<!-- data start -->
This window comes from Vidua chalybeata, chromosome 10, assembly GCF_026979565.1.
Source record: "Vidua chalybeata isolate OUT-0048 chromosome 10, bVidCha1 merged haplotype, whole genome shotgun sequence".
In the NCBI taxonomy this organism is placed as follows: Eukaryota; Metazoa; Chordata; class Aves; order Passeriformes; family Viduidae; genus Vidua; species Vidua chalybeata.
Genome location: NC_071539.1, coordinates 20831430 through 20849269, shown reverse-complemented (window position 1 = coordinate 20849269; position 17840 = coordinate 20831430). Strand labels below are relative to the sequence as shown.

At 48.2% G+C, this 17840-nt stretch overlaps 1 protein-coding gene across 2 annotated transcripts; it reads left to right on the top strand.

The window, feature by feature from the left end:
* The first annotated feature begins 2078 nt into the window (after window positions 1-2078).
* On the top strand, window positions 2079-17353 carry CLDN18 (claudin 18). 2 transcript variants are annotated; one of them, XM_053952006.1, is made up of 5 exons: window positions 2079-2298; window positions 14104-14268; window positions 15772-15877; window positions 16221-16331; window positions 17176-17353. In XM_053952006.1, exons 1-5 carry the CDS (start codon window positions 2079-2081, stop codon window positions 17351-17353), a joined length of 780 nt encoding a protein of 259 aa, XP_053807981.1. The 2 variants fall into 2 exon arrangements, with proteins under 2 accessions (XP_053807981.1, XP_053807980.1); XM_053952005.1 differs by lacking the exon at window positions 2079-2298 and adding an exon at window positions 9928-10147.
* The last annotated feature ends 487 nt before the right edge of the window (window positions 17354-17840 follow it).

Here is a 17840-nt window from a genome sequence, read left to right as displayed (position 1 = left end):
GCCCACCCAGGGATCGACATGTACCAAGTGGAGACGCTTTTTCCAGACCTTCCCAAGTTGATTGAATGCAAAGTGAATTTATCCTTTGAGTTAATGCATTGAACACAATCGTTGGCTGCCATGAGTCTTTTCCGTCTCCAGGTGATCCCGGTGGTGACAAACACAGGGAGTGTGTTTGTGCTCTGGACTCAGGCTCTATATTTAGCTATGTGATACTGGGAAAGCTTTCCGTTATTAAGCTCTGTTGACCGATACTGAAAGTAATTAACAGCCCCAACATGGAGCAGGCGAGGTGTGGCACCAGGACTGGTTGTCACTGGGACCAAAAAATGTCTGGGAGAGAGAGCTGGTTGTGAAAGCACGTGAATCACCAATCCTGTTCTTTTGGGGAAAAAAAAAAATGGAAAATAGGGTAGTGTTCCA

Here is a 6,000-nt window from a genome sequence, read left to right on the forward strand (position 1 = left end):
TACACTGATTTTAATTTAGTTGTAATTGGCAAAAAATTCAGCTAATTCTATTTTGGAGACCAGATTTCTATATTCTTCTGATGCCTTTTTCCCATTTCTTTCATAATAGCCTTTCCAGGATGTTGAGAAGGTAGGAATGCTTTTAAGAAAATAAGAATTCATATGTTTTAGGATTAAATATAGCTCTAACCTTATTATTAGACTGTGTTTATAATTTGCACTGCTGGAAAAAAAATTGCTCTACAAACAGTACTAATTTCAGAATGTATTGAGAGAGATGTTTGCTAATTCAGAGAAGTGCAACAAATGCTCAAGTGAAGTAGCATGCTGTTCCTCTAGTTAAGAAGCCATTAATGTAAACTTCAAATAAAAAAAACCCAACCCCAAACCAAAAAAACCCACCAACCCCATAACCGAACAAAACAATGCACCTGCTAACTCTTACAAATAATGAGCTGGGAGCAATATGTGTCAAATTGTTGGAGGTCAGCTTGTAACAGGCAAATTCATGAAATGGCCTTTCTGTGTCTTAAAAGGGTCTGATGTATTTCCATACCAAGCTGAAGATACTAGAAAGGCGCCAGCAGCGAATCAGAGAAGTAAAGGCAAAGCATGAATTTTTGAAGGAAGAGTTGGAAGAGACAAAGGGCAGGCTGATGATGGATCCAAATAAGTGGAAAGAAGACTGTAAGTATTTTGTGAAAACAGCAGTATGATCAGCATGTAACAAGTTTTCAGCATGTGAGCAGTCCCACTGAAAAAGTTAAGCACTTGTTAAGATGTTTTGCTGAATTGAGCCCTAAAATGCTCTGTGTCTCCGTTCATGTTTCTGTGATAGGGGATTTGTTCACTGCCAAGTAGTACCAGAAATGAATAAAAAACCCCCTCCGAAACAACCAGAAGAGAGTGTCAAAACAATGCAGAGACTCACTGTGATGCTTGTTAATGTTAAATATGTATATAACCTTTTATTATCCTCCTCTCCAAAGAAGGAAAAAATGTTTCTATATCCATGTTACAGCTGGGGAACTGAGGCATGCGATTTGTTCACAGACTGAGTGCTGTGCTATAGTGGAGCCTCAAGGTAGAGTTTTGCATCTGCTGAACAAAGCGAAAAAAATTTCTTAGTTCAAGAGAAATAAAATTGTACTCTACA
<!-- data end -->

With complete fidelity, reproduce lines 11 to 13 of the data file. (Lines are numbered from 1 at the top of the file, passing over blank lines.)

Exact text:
GCCCACCCAGGGATCGACATGTACCAAGTGGAGACGCTTTTTCCAGACCTTCCCAAGTTGATTGAATGCAAAGTGAATTTATCCTTTGAGTTAATGCATTGAACACAATCGTTGGCTGCCATGAGTCTTTTCCGTCTCCAGGTGATCCCGGTGGTGACAAACACAGGGAGTGTGTTTGTGCTCTGGACTCAGGCTCTATATTTAGCTATGTGATACTGGGAAAGCTTTCCGTTATTAAGCTCTGTTGACCGATACTGAAAGTAATTAACAGCCCCAACATGGAGCAGGCGAGGTGTGGCACCAGGACTGGTTGTCACTGGGACCAAAAAATGTCTGGGAGAGAGAGCTGGTTGTGAAAGCACGTGAATCACCAATCCTGTTCTTTTGGGGAAAAAAAAAAATGGAAAATAGGGTAGTGTTCCA

Here is a 6,000-nt window from a genome sequence, read left to right on the forward strand (position 1 = left end):
TACACTGATTTTAATTTAGTTGTAATTGGCAAAAAATTCAGCTAATTCTATTTTGGAGACCAGATTTCTATATTCTTCTGATGCCTTTTTCCCATTTCTTTCATAATAGCCTTTCCAGGATGTTGAGAAGGTAGGAATGCTTTTAAGAAAATAAGAATTCATATGTTTTAGGATTAAATATAGCTCTAACCTTATTATTAGACTGTGTTTATAATTTGCACTGCTGGAAAAAAAATTGCTCTACAAACAGTACTAATTTCAGAATGTATTGAGAGAGATGTTTGCTAATTCAGAGAAGTGCAACAAATGCTCAAGTGAAGTAGCATGCTGTTCCTCTAGTTAAGAAGCCATTAATGTAAACTTCAAATAAAAAAAACCCAACCCCAAACCAAAAAAACCCACCAACCCCATAACCGAACAAAACAATGCACCTGCTAACTCTTACAAATAATGAGCTGGGAGCAATATGTGTCAAATTGTTGGAGGTCAGCTTGTAACAGGCAAATTCATGAAATGGCCTTTCTGTGTCTTAAAAGGGTCTGATGTATTTCCATACCAAGCTGAAGATACTAGAAAGGCGCCAGCAGCGAATCAGAGAAGTAAAGGCAAAGCATGAATTTTTGAAGGAAGAGTTGGAAGAGACAAAGGGCAGGCTGATGATGGATCCAAATAAGTGGAAAGAAGACTGTAAGTATTTTGTGAAAACAGCAGTATGATCAGCATGTAACAAGTTTTCAGCATGTGAGCAGTCCCACTGAAAAAGTTAAGCACTTGTTAAGATGTTTTGCTGAATTGAGCCCTAAAATGCTCTGTGTCTCCGTTCATGTTTCTGTGATAGGGGATTTGTTCACTGCCAAGTAGTACCAGAAATGAATAAAAAACCCCCTCCGAAACAACCAGAAGAGAGTGTCAAAACAATGCAGAGACTCACTGTGATGCTTGTTAATGTTAAATATGTATATAACCTTTTATTATCCTCCTCTCCAAAGAAGGAAAAAATGTTTCTATATCCATGTTACAGCTGGGGAACTGAGGCATGCGATTTGTTCACAGACTGAGTGCTGTGCTATAGTGGAGCCTCAAGGTAGAGTTTTGCATCTGCTGAACAAAGCGAAAAAAATTTCTTAGTTCAAGAGAAATAAAATTGTACTCTACA